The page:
“They make a big thing of Jeffrey Dahmer’s victims being homosexual,” Allen said. “But my brother was not a homosexual. My brother worked, and he was also a loving father of two. Although one child had passed away.
“David also hung out at the malls. We didn’t know that Dahmer picked his victims up from malls until after he was caught. David came up missing in September 1990 and it was 10 months later, with the capture of Jeffrey Dahmer in July of 1991, that we found out that Dahmer had killed him.
“I’ve already had a nervous breakdown once and I had to go to therapy for two years,” Allen said.
“My mom seems to be doing all right,” she added. “But she’s 82 now, and I’m very concerned about her having to go through this again and about the impact it will have on both of us.”
“We know that a lot of victimized families have moved away. But we don’t know if all of them have. We were told about six years ago that we were perhaps the last of the victimized families still living in Milwaukee,” Valerie Allen said.
The murder of David Thomas hits especially close to home for Jackson Advocate publisher emerita Alice Thomas Tisdale, the niece of Inez Thomas, and the first cousin of David and Valerie Allen.
David Thomas was the nephew of Tisdale’s father and is her first cousin.
“Uncle Roland was my dad’s favorite brother,” Tisdale said. “They looked just alike, which made it easy for him to be my favorite uncle. His wife, Aunt Inez, has always been my favorite aunt; their children, my favorite playmates.
“When Uncle Roland cried to my father about David, I saw my dad buckle. I felt both their pain, plus mine. Imagine that weight. It’s still horrifying to me. Can’t hardly make room for it in my head to comment on. Blessings to all affected by this demonic creature.”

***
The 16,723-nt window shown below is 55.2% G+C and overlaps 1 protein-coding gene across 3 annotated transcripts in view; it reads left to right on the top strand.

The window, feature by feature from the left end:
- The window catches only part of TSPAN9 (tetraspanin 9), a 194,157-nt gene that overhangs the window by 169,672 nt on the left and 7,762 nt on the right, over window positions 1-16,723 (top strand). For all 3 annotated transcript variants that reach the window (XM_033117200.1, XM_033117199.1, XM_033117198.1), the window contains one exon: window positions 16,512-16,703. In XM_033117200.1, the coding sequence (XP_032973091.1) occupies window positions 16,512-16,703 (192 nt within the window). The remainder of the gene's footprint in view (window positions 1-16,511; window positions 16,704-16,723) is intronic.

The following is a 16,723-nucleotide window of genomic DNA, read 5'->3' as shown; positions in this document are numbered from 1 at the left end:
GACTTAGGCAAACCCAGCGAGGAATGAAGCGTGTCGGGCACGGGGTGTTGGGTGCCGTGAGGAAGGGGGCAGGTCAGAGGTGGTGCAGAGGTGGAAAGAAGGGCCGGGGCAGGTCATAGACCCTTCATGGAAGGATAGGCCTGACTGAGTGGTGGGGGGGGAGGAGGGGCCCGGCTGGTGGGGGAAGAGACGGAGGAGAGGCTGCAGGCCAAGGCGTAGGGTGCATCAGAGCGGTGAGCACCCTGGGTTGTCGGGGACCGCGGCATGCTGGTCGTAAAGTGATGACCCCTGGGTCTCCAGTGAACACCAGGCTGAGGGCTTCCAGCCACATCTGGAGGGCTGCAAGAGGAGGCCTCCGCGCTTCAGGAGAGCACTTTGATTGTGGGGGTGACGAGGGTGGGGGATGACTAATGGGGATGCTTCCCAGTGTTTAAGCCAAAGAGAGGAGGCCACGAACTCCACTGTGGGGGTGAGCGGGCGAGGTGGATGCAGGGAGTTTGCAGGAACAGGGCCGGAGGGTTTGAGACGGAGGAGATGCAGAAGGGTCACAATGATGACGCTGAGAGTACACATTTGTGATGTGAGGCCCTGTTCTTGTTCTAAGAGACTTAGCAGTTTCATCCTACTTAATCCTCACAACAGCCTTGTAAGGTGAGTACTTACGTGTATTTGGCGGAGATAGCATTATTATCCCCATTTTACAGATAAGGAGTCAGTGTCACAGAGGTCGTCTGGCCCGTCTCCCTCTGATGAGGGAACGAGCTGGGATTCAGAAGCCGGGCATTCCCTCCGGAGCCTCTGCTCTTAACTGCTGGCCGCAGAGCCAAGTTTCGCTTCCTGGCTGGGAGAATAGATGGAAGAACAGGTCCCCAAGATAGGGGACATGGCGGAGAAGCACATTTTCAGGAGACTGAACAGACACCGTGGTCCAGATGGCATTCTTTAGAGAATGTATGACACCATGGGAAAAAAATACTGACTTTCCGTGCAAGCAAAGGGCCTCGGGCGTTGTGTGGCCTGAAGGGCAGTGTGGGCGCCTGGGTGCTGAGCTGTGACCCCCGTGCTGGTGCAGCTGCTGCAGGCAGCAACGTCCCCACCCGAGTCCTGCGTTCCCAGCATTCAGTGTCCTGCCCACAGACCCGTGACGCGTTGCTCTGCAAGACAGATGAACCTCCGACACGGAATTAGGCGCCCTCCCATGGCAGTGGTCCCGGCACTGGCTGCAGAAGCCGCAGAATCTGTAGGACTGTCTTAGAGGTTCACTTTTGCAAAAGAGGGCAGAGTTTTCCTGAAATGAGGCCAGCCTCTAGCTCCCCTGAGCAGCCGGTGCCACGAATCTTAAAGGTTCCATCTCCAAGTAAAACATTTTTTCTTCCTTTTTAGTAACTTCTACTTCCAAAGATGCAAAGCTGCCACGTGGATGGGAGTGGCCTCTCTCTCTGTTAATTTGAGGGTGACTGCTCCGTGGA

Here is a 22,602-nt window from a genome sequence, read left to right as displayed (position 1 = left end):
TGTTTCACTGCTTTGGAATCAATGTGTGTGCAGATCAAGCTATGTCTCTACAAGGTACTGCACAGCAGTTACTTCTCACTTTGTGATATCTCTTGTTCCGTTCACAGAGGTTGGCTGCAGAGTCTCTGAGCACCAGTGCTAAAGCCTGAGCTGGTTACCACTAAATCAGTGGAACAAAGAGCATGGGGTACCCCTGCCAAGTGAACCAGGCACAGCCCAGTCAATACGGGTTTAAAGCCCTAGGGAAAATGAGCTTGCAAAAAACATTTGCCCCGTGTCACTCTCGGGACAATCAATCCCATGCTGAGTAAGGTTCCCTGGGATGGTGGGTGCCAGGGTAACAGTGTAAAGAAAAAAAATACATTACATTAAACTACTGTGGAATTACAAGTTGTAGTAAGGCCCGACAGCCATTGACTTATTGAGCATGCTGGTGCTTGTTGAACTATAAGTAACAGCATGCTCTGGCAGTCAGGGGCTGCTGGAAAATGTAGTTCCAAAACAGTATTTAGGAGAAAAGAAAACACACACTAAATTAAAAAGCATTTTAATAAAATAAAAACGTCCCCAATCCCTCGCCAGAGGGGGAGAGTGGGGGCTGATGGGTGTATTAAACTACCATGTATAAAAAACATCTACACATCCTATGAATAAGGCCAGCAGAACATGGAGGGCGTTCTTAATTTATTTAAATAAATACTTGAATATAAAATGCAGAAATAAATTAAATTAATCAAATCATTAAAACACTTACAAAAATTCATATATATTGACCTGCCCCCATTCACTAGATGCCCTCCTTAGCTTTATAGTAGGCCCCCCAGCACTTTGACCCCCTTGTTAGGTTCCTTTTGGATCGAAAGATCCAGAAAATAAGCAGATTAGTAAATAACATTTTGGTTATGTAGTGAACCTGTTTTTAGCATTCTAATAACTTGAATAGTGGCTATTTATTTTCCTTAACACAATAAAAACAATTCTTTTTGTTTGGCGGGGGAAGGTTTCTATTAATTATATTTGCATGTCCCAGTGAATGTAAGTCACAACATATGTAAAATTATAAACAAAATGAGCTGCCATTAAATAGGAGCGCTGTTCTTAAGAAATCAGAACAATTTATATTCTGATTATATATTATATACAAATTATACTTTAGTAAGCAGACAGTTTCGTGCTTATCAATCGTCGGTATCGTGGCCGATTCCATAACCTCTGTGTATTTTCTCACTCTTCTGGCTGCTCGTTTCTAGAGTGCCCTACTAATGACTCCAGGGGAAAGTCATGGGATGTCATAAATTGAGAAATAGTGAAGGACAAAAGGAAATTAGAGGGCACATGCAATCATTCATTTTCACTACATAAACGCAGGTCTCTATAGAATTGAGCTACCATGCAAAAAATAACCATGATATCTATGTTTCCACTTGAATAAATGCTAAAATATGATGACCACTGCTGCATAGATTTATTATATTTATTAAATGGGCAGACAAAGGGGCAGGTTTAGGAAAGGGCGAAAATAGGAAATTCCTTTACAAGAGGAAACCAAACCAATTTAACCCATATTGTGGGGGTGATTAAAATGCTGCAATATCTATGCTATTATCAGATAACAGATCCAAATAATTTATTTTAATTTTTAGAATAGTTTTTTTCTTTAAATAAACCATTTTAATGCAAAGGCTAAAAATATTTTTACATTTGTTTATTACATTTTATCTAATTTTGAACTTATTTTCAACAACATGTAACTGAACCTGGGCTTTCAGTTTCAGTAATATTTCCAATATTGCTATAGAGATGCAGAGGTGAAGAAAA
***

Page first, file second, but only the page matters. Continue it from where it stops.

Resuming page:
Looked at through the prism of racial and power inequities in the United States, “Dahmer: Monster” can easily be viewed as another case of reinforcement for white preference in the social life of the United States. Why is a single white male able to murder and mutilate sixteen young men of color and be given a quiet refuge in state prison? – a punishment that was poles apart from the pain and suffering and death he inflicted on his Black and Brown victims.
Psychopath Jeffrey Dahmer murdered, mutilated and – in some cases – cannibalized 11 Black males, 3 Latinos, one Asian and two white males in a murder spree that ran from 1978 until his captivity in 1991, when he was caught and sentenced to 15 consecutive lifetimes in prison in Milwaukee.
Dahmer was killed in prison by another inmate, a Black man who had watched him closely during mealtimes and concluded that Dahmer somehow enjoyed knowing the impact of his gruesome murders on his victims and their families.
Dahmer told Inside Edition from prison in 1993 that he was acting out fantasies of “complete dominance and control” over another man when he committed his first murder in Ohio in 1978. He ended with the eerie murder of 16 more males accompanied by salutary bouts of cannibalism, necrophilia and sado-masochistic sexual indulgence.
Dahmer moved back to his hometown of Milwaukee in 1982, eventually settling in a mostly Black neighborhood known to the local police as “Drug City.” And it was in a seedy apartment in Drug City where Jeffrey Dahmer shed his human skin and metamorphosed into “the Milwaukee Cannibal,” or as others called him “the Milwaukee Monster.”